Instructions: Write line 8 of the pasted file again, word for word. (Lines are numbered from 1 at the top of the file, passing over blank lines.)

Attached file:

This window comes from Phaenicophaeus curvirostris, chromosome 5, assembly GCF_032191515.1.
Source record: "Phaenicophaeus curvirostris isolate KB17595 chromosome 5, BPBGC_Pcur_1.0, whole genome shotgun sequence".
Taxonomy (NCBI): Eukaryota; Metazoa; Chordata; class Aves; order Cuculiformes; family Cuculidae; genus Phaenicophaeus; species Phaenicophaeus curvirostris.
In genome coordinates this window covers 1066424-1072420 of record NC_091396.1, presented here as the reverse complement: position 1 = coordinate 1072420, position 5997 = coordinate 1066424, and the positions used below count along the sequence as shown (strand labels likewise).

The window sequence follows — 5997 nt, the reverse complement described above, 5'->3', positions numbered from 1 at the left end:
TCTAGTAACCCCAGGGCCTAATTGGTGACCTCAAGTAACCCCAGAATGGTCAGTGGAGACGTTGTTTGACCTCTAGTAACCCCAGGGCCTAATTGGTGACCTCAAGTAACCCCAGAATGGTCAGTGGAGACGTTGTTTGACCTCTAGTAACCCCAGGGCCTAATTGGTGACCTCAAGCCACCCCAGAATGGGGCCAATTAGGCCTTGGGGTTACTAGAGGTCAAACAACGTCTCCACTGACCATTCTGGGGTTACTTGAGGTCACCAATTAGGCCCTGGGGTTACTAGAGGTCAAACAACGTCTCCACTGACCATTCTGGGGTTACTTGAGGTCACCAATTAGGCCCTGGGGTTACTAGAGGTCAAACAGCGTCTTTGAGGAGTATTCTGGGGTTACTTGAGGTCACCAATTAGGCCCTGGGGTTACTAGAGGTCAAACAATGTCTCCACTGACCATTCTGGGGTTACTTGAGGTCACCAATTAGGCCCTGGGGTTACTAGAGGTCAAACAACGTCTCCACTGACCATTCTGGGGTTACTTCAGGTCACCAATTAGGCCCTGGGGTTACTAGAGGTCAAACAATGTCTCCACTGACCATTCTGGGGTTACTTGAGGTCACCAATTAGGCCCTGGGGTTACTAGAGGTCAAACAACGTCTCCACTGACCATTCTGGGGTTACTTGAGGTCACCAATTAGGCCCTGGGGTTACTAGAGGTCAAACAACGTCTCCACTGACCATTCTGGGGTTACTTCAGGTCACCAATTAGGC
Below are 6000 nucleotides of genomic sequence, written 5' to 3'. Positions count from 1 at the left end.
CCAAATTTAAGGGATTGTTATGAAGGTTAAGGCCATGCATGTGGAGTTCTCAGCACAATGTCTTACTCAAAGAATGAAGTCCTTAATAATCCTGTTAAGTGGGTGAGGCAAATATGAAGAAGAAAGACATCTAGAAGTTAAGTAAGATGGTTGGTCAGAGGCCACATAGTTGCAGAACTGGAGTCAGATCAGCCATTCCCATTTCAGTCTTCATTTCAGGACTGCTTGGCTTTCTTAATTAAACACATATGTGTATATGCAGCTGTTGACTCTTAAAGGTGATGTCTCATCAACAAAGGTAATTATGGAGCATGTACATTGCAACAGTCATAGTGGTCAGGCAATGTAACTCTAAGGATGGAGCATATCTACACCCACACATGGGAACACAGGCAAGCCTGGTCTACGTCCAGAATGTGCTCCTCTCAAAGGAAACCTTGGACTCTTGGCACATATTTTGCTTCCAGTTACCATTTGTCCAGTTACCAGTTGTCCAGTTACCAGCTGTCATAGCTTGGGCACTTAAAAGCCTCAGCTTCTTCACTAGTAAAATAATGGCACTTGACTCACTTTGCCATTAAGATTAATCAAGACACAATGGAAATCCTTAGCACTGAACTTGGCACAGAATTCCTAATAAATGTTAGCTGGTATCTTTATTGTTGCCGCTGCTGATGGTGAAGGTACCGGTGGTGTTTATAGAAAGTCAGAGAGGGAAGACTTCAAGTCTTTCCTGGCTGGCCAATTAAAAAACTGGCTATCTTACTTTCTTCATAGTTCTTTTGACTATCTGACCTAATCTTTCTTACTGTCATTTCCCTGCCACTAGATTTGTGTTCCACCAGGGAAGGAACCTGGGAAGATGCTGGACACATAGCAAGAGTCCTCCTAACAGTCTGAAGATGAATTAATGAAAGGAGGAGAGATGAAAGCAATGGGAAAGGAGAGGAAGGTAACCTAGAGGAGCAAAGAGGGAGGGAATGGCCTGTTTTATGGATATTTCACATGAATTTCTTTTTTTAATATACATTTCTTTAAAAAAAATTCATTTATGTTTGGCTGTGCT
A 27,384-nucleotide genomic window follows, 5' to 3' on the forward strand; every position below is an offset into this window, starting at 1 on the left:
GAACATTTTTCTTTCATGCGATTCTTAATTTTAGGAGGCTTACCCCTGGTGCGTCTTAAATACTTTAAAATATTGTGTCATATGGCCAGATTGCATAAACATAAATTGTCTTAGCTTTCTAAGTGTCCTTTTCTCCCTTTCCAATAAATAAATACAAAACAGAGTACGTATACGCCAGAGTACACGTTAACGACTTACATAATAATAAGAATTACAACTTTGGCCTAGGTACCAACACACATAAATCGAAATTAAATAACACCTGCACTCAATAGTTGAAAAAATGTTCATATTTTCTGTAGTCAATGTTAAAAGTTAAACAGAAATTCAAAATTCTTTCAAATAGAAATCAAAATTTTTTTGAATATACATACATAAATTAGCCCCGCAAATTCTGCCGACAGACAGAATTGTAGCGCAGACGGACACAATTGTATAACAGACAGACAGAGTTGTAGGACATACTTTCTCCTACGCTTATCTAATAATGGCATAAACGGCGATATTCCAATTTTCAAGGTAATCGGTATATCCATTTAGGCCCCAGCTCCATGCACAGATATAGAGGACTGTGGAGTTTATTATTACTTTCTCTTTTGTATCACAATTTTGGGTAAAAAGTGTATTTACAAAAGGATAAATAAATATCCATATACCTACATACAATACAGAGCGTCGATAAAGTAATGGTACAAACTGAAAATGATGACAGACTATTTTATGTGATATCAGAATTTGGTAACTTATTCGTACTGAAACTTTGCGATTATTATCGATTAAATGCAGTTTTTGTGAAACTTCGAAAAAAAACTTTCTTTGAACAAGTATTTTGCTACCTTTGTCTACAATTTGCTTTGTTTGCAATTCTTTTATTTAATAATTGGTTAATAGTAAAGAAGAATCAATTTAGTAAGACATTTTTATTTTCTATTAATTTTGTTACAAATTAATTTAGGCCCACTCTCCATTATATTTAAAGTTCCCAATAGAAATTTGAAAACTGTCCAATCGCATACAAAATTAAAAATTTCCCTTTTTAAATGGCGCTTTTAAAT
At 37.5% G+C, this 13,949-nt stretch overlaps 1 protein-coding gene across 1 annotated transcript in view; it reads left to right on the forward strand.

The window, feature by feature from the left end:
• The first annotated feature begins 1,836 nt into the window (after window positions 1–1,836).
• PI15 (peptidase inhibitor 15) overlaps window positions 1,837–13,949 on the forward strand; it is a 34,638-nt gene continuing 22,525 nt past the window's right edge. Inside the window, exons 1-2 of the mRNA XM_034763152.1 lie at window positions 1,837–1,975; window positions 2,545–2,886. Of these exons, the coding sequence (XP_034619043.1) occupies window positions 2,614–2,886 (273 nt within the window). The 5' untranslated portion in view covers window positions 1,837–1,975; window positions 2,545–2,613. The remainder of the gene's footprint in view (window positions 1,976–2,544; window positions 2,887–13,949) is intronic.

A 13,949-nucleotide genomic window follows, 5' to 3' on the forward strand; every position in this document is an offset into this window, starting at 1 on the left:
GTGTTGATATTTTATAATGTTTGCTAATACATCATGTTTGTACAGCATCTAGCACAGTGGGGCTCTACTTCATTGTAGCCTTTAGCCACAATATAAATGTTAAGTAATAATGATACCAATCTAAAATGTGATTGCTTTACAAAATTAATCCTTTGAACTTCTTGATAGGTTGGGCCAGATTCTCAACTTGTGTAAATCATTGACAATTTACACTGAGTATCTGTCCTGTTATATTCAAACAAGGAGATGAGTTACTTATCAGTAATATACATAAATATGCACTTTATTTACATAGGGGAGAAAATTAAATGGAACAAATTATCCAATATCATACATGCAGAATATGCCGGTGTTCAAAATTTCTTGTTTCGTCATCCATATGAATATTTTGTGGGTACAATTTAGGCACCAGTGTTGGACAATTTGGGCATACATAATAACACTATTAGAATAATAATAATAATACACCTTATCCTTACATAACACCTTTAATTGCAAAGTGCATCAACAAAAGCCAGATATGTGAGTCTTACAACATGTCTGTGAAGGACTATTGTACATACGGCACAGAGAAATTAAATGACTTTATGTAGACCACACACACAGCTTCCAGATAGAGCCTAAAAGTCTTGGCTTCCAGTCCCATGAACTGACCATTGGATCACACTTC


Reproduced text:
CCAAATTTAAGGGATTGTTATGAAGGTTAAGGCCATGCATGTGGAGTTCTCAGCACAATGTCTTACTCAAAGAATGAAGTCCTTAATAATCCTGTTAAGTGGGTGAGGCAAATATGAAGAAGAAAGACATCTAGAAGTTAAGTAAGATGGTTGGTCAGAGGCCACATAGTTGCAGAACTGGAGTCAGATCAGCCATTCCCATTTCAGTCTTCATTTCAGGACTGCTTGGCTTTCTTAATTAAACACATATGTGTATATGCAGCTGTTGACTCTTAAAGGTGATGTCTCATCAACAAAGGTAATTATGGAGCATGTACATTGCAACAGTCATAGTGGTCAGGCAATGTAACTCTAAGGATGGAGCATATCTACACCCACACATGGGAACACAGGCAAGCCTGGTCTACGTCCAGAATGTGCTCCTCTCAAAGGAAACCTTGGACTCTTGGCACATATTTTGCTTCCAGTTACCATTTGTCCAGTTACCAGTTGTCCAGTTACCAGCTGTCATAGCTTGGGCACTTAAAAGCCTCAGCTTCTTCACTAGTAAAATAATGGCACTTGACTCACTTTGCCATTAAGATTAATCAAGACACAATGGAAATCCTTAGCACTGAACTTGGCACAGAATTCCTAATAAATGTTAGCTGGTATCTTTATTGTTGCCGCTGCTGATGGTGAAGGTACCGGTGGTGTTTATAGAAAGTCAGAGAGGGAAGACTTCAAGTCTTTCCTGGCTGGCCAATTAAAAAACTGGCTATCTTACTTTCTTCATAGTTCTTTTGACTATCTGACCTAATCTTTCTTACTGTCATTTCCCTGCCACTAGATTTGTGTTCCACCAGGGAAGGAACCTGGGAAGATGCTGGACACATAGCAAGAGTCCTCCTAACAGTCTGAAGATGAATTAATGAAAGGAGGAGAGATGAAAGCAATGGGAAAGGAGAGGAAGGTAACCTAGAGGAGCAAAGAGGGAGGGAATGGCCTGTTTTATGGATATTTCACATGAATTTCTTTTTTTAATATACATTTCTTTAAAAAAAATTCATTTATGTTTGGCTGTGCT